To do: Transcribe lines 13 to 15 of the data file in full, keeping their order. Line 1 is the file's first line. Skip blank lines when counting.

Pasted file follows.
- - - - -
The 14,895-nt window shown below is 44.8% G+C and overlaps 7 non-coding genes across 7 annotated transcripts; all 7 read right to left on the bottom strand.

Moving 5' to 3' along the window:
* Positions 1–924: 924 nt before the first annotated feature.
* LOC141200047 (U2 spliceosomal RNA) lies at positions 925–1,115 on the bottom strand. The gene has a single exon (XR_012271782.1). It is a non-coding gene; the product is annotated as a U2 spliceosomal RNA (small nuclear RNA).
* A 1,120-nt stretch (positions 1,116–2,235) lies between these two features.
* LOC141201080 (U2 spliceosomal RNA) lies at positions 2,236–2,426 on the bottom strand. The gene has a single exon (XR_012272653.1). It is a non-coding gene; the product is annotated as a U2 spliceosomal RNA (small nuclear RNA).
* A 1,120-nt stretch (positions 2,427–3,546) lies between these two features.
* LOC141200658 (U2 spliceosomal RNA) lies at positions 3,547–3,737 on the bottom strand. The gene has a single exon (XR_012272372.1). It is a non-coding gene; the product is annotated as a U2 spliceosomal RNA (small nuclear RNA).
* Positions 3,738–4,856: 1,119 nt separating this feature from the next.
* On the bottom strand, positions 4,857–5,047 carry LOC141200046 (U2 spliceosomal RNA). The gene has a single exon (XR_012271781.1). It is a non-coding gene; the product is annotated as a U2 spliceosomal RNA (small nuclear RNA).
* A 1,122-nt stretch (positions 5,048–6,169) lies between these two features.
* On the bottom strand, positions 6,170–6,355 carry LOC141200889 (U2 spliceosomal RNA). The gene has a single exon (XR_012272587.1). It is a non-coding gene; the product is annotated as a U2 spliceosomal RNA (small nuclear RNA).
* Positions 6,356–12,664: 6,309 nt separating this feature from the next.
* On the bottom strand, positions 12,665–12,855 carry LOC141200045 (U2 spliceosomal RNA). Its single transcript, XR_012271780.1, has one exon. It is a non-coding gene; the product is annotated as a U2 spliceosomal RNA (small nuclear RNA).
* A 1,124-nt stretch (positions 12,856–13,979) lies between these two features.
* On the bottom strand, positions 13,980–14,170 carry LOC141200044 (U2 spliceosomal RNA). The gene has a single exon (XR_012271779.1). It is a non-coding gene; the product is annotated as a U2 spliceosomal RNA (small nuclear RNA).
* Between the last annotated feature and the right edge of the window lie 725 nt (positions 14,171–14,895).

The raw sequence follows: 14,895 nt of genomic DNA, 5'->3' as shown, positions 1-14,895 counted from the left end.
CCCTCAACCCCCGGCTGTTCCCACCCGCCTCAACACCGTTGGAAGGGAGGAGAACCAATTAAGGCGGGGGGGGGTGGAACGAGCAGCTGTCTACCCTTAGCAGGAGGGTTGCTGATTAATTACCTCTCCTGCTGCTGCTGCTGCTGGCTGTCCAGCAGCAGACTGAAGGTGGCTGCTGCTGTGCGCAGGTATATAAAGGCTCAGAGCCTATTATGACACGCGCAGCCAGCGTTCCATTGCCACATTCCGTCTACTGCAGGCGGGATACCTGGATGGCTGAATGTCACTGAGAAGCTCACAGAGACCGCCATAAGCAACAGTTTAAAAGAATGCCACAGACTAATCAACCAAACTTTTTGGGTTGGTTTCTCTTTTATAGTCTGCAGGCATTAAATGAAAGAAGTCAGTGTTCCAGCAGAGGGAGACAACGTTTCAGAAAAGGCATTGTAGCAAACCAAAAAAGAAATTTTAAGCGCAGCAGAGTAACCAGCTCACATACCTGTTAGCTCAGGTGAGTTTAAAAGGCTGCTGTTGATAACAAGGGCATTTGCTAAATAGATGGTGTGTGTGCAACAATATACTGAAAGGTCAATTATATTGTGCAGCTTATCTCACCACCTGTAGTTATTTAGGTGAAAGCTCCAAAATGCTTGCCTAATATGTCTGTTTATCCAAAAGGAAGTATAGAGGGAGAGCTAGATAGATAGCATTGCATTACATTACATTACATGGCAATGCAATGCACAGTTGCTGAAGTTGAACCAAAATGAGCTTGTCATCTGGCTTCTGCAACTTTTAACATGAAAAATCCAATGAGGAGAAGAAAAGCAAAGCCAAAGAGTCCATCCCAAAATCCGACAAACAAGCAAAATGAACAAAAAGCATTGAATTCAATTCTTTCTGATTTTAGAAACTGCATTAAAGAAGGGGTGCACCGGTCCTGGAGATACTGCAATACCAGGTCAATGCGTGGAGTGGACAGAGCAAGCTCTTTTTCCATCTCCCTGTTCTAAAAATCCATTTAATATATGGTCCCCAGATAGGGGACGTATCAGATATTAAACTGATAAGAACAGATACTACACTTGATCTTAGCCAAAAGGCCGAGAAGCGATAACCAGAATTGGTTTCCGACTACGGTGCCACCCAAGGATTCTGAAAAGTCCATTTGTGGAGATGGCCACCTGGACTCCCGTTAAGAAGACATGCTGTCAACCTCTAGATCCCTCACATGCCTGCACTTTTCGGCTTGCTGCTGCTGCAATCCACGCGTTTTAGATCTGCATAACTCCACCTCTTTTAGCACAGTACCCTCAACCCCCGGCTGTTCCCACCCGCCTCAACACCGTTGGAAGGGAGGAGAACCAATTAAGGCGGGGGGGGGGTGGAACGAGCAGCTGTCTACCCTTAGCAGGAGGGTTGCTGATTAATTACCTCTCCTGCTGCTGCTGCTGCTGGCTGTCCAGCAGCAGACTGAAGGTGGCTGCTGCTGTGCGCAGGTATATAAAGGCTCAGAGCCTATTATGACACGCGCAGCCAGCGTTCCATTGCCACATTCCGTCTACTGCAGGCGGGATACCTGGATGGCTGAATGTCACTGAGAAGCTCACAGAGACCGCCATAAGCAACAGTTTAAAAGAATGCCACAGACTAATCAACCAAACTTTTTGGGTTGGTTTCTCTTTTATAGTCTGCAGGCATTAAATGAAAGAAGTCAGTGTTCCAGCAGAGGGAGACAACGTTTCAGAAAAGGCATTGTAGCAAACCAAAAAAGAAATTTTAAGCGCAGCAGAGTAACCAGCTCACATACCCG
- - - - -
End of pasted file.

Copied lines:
* Positions 6,356–12,664: 6,309 nt separating this feature from the next.
* On the bottom strand, positions 12,665–12,855 carry LOC141200045 (U2 spliceosomal RNA). Its single transcript, XR_012271780.1, has one exon. It is a non-coding gene; the product is annotated as a U2 spliceosomal RNA (small nuclear RNA).
* A 1,124-nt stretch (positions 12,856–13,979) lies between these two features.